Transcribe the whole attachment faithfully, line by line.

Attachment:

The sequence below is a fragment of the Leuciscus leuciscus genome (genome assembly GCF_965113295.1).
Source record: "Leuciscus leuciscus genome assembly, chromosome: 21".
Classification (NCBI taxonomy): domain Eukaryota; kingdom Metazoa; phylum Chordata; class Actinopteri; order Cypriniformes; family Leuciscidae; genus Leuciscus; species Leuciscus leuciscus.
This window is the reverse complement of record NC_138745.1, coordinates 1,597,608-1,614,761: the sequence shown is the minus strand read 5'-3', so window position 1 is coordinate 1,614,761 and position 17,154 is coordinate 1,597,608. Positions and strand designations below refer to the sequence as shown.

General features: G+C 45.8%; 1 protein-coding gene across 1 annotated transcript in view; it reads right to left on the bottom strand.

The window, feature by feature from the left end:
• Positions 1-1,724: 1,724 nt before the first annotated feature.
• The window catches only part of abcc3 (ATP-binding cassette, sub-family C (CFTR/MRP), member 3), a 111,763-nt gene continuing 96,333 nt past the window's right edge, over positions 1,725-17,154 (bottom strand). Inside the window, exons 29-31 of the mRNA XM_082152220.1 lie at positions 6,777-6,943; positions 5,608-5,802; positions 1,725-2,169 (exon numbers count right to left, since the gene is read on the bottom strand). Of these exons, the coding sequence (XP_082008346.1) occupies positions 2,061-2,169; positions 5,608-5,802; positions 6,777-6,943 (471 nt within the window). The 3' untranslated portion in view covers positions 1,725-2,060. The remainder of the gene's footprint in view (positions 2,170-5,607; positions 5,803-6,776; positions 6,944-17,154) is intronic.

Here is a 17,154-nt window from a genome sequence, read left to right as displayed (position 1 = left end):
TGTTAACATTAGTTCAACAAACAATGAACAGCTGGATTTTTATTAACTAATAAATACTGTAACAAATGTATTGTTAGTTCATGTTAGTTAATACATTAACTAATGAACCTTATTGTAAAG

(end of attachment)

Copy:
The sequence below is a fragment of the Leuciscus leuciscus genome (genome assembly GCF_965113295.1).
Source record: "Leuciscus leuciscus genome assembly, chromosome: 21".
Classification (NCBI taxonomy): domain Eukaryota; kingdom Metazoa; phylum Chordata; class Actinopteri; order Cypriniformes; family Leuciscidae; genus Leuciscus; species Leuciscus leuciscus.
This window is the reverse complement of record NC_138745.1, coordinates 1,597,608-1,614,761: the sequence shown is the minus strand read 5'-3', so window position 1 is coordinate 1,614,761 and position 17,154 is coordinate 1,597,608. Positions and strand designations below refer to the sequence as shown.

General features: G+C 45.8%; 1 protein-coding gene across 1 annotated transcript in view; it reads right to left on the bottom strand.

The window, feature by feature from the left end:
• Positions 1-1,724: 1,724 nt before the first annotated feature.
• The window catches only part of abcc3 (ATP-binding cassette, sub-family C (CFTR/MRP), member 3), a 111,763-nt gene continuing 96,333 nt past the window's right edge, over positions 1,725-17,154 (bottom strand). Inside the window, exons 29-31 of the mRNA XM_082152220.1 lie at positions 6,777-6,943; positions 5,608-5,802; positions 1,725-2,169 (exon numbers count right to left, since the gene is read on the bottom strand). Of these exons, the coding sequence (XP_082008346.1) occupies positions 2,061-2,169; positions 5,608-5,802; positions 6,777-6,943 (471 nt within the window). The 3' untranslated portion in view covers positions 1,725-2,060. The remainder of the gene's footprint in view (positions 2,170-5,607; positions 5,803-6,776; positions 6,944-17,154) is intronic.

Here is a 17,154-nt window from a genome sequence, read left to right as displayed (position 1 = left end):
TGTTAACATTAGTTCAACAAACAATGAACAGCTGGATTTTTATTAACTAATAAATACTGTAACAAATGTATTGTTAGTTCATGTTAGTTAATACATTAACTAATGAACCTTATTGTAAAG